Oilfield Technology Correspondent Gordon Cope examines the state of the oil and gas industry in the highly challenging Arctic region.
The Arctic presents unique challenges. Apart from the obvious severity of the weather (in which six months of darkness is accompanied by blizzards and -50 °C temperatures), there are issues related to boundaries, jurisdictions and a host of other concerns. Canada, for instance, views the NWP as part of its mainland, and wants jurisdiction as an internal body of water (such as the Thames River) over which it has sole authority. The US and EU, not surprisingly, view it more as an international passageway (such as the Strait of Gibraltar), in which they are allowed free passage. Such distinctions matter because free passage provides few controls in which to regulate environmental rules and the movement of military vessels.
Several sections of the Arctic are also under territorial dispute. Some boundaries were established centuries ago under less than rigorous surveying technology. The US, Canada and Russia have disputes in the Alaska region that includes a 21 000 km2 slice of territory that may hold as much as 1.7 trillion m3 of gas and 6 billion bbls of oil.
New drilling kit and infrastructure in the remote regions are expected to cost tens of billions of dollars. A floating drill rig capable of exploring in deep Arctic waters is estimated to cost at least US$ 1 billion and take five years to design and construct. An offshore pipeline would have to be trenched sufficiently deep to avoid ice scour. Onshore, pipelines must be carefully constructed to deal with permafrost.
Ironically, the higher temperatures predicted by climate change will have a deleterious effect on current Arctic roads and buildings. Infrastructure is engineered on the basis of the presence of permafrost, a layer of water and sediment just beneath the surface that remains frozen year-round. Pilings for buildings are driven into the layer, forming foundations as strong as concrete. As temperatures rise however, permafrost thaws into cold mud; asphalt roads collapse and pilings shift and buckle. Of the 78 000 pilings supporting the Trans-Alaska Pipeline, about 25 000 are having problems with changes in permafrost, including heaving, tilting and movement.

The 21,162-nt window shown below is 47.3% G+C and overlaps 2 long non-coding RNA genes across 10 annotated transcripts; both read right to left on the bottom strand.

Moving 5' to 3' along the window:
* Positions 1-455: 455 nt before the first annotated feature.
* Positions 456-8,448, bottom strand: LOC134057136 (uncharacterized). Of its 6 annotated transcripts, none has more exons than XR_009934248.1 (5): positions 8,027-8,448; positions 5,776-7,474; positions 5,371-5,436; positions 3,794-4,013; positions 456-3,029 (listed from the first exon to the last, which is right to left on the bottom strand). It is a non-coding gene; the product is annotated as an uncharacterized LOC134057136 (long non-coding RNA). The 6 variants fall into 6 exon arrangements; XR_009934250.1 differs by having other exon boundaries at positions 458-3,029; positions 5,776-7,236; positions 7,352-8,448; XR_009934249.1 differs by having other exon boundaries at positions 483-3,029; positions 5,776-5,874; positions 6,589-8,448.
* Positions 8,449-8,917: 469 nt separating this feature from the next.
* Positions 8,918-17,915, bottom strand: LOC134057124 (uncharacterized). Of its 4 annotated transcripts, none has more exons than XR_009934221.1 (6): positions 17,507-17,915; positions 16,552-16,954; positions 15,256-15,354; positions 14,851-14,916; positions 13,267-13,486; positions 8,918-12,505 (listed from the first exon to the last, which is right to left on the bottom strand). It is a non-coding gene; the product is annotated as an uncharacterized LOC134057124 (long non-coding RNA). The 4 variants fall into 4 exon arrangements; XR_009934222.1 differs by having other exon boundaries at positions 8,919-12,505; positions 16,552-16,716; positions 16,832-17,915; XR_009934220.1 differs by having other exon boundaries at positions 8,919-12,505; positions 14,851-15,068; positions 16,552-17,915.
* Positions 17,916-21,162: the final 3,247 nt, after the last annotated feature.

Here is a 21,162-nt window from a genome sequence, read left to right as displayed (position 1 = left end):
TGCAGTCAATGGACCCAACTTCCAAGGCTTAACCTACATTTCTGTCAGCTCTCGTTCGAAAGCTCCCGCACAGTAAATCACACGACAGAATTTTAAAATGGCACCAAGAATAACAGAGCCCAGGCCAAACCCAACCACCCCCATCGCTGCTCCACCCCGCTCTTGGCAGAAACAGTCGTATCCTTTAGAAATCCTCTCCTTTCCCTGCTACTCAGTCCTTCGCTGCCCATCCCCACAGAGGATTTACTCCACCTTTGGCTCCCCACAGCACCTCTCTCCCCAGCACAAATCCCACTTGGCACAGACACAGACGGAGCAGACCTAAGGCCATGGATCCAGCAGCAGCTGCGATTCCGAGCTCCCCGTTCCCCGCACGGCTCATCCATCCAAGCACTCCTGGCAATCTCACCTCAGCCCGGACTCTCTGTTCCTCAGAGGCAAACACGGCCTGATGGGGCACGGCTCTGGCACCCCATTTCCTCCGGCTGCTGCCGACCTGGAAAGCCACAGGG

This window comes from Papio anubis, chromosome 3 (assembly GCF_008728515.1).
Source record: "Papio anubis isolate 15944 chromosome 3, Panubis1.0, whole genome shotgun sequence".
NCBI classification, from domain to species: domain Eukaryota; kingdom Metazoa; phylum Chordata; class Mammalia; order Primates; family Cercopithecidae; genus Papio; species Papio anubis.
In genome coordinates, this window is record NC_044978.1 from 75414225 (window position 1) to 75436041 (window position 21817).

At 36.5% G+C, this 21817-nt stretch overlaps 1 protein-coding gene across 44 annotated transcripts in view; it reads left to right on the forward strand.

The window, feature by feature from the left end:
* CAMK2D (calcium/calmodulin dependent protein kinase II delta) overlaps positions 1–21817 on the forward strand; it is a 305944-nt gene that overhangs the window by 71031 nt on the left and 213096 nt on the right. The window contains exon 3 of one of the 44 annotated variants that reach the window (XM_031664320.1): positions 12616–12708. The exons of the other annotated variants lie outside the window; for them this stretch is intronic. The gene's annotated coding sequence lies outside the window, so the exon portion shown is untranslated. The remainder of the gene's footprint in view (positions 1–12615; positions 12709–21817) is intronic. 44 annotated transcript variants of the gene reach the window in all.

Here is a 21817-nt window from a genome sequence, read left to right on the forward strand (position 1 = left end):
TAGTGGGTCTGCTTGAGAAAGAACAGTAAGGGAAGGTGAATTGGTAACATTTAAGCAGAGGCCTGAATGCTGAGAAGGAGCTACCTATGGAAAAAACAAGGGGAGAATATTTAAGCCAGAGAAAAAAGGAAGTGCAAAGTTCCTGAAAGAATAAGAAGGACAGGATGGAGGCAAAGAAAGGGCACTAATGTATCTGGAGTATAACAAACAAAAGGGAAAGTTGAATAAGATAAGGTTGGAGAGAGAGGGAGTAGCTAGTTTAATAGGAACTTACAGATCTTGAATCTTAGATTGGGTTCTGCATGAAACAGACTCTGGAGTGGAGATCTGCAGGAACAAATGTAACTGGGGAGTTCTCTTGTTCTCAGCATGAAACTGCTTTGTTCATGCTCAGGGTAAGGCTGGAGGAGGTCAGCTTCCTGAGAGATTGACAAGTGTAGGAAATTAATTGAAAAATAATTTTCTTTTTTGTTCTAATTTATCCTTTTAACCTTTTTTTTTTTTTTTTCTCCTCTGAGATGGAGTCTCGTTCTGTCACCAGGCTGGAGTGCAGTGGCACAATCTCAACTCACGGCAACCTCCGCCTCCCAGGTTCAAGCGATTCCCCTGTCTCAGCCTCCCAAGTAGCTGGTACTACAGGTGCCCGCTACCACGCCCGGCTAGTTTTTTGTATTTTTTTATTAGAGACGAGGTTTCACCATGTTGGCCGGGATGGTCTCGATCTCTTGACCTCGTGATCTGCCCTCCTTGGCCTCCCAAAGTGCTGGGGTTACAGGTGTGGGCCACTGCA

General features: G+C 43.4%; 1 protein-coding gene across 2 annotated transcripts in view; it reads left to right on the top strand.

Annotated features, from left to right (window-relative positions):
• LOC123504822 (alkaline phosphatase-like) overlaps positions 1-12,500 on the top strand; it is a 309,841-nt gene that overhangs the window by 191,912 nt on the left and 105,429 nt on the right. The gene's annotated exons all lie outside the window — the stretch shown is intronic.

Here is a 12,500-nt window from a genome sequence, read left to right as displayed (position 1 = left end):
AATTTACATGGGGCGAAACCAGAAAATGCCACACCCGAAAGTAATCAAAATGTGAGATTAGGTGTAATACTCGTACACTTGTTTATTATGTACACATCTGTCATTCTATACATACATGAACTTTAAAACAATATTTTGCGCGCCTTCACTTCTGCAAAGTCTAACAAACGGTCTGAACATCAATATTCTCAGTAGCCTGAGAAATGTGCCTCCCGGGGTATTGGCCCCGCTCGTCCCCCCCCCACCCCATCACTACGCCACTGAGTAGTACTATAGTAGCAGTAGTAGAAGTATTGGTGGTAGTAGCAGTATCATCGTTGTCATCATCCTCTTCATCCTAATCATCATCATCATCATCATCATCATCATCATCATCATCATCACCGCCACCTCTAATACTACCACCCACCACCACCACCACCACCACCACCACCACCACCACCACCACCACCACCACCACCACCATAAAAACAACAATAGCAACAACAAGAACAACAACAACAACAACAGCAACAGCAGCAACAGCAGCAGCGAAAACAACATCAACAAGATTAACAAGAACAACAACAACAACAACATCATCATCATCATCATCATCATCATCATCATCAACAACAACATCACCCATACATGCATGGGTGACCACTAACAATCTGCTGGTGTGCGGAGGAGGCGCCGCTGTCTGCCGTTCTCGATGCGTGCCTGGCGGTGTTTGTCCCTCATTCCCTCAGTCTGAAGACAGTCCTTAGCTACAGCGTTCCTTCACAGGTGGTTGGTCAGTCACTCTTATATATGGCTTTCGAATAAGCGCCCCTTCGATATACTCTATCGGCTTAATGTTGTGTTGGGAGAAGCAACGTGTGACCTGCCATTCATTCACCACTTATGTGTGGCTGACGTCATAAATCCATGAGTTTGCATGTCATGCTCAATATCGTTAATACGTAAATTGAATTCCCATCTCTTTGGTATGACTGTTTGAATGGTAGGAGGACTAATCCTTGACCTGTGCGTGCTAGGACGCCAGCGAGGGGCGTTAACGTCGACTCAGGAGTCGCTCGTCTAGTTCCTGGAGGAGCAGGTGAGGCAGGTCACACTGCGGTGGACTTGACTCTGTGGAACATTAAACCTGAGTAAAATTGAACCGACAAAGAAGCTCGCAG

Additionally, operators must find a way to respond to potential oil spills. As the BP Macondo disaster in 2010 clearly illustrated, it is difficult enough dealing with a blowout even when the largest offshore drilling fleet in the world is only a few hundred miles away. Even if there were a way to rush hundreds of vessels to a blowout, most remote Arctic communities lack the basic infrastructure to support clean-up equipment and remediation crews.
Industry and government are well aware of the challenges, and several major initiatives are under way. The Arctic Council is an international body composed of the five main Aboriginal groups and the eight nations that rim the Arctic (Norway, Sweden, Finland, Russia, Denmark’s Greenland, Canada, the US and Iceland). Several years ago, it created an international treaty that will divide search-and-rescue responsibilities among the nations and co-ordinate emergency response efforts. In May of 2013, members formally agreed to co-operate on Marine oil pollution preparedness and response.
In the US, the National Oceanic and Atmospheric Administration (NOAA) and the (Bureau of Ocean Energy Management (BOEM) are analysing how a broad array of Arctic offshore oil and gas activities could affect marine mammals and Alaska Native communities. The Department of the Interior’s Bureau of Safety and Environmental Enforcement and the National Oceanic and Atmospheric Administration’s Office of Response and Restoration are developing an Arctic environmental response management application (ERMA) similar to the one used to handle the BP Gulf of Mexico spill. The system will be based around an interactive GIS map that will show responders the location of spills, assets and infrastructure.